Once you’ve made your preparations allow your picnic to run itself. Just let people enjoy themselves and relax. Remember it doesn’t have to be perfect – the perfection comes from the mix of the right people! Be prepared for some conflicts – summer is a time of heightened emotion and at pagan ceremonies it’s traditional to have mock battles and fights at this time of year. Maybe work in some physical competitive games (competition isn’t always bad!) such as tug-of-war or split people into teams and send them on a treasure hunt (perhaps having to find a natural object for every letter of the alphabet). Take it in turns to look after children so you all get a rest.
If you haven’t had a fire through the day think about one as evening draws in. Make sure it’s safe and that you aren’t disturbing the environment (you can dig out a pit and save the turves for replacing – or build on a beach). Obviously if you live in an area where forest fires are a danger, skip this part.
Sit around the fire as the evening draws in and take it in turns to tell stories or sing songs. Let children (and adults) show off – summer is a good time for that. Remind each other why you like each other – talk about happy memories and shared times. Remember people who can’t be with you.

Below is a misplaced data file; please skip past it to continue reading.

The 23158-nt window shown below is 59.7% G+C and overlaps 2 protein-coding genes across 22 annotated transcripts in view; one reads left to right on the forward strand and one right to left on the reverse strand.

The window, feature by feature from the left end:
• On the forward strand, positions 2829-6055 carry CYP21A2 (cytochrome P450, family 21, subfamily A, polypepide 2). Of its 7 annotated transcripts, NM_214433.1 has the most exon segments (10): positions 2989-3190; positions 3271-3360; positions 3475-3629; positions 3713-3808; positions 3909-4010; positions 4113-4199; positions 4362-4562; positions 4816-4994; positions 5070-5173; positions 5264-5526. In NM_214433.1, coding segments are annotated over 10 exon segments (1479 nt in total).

Sometimes you just need to get away from it all, to go within and re-connect with your essential self. But there’s no need to spend loads of money or travel hundreds of miles to a special retreat - just turn your own home into a weekend sanctuary. There is no rigid prescription for a retreat weekend - the following are just some suggestions. Listen to your inner voice and follow your intuition - you won’t go far wrong.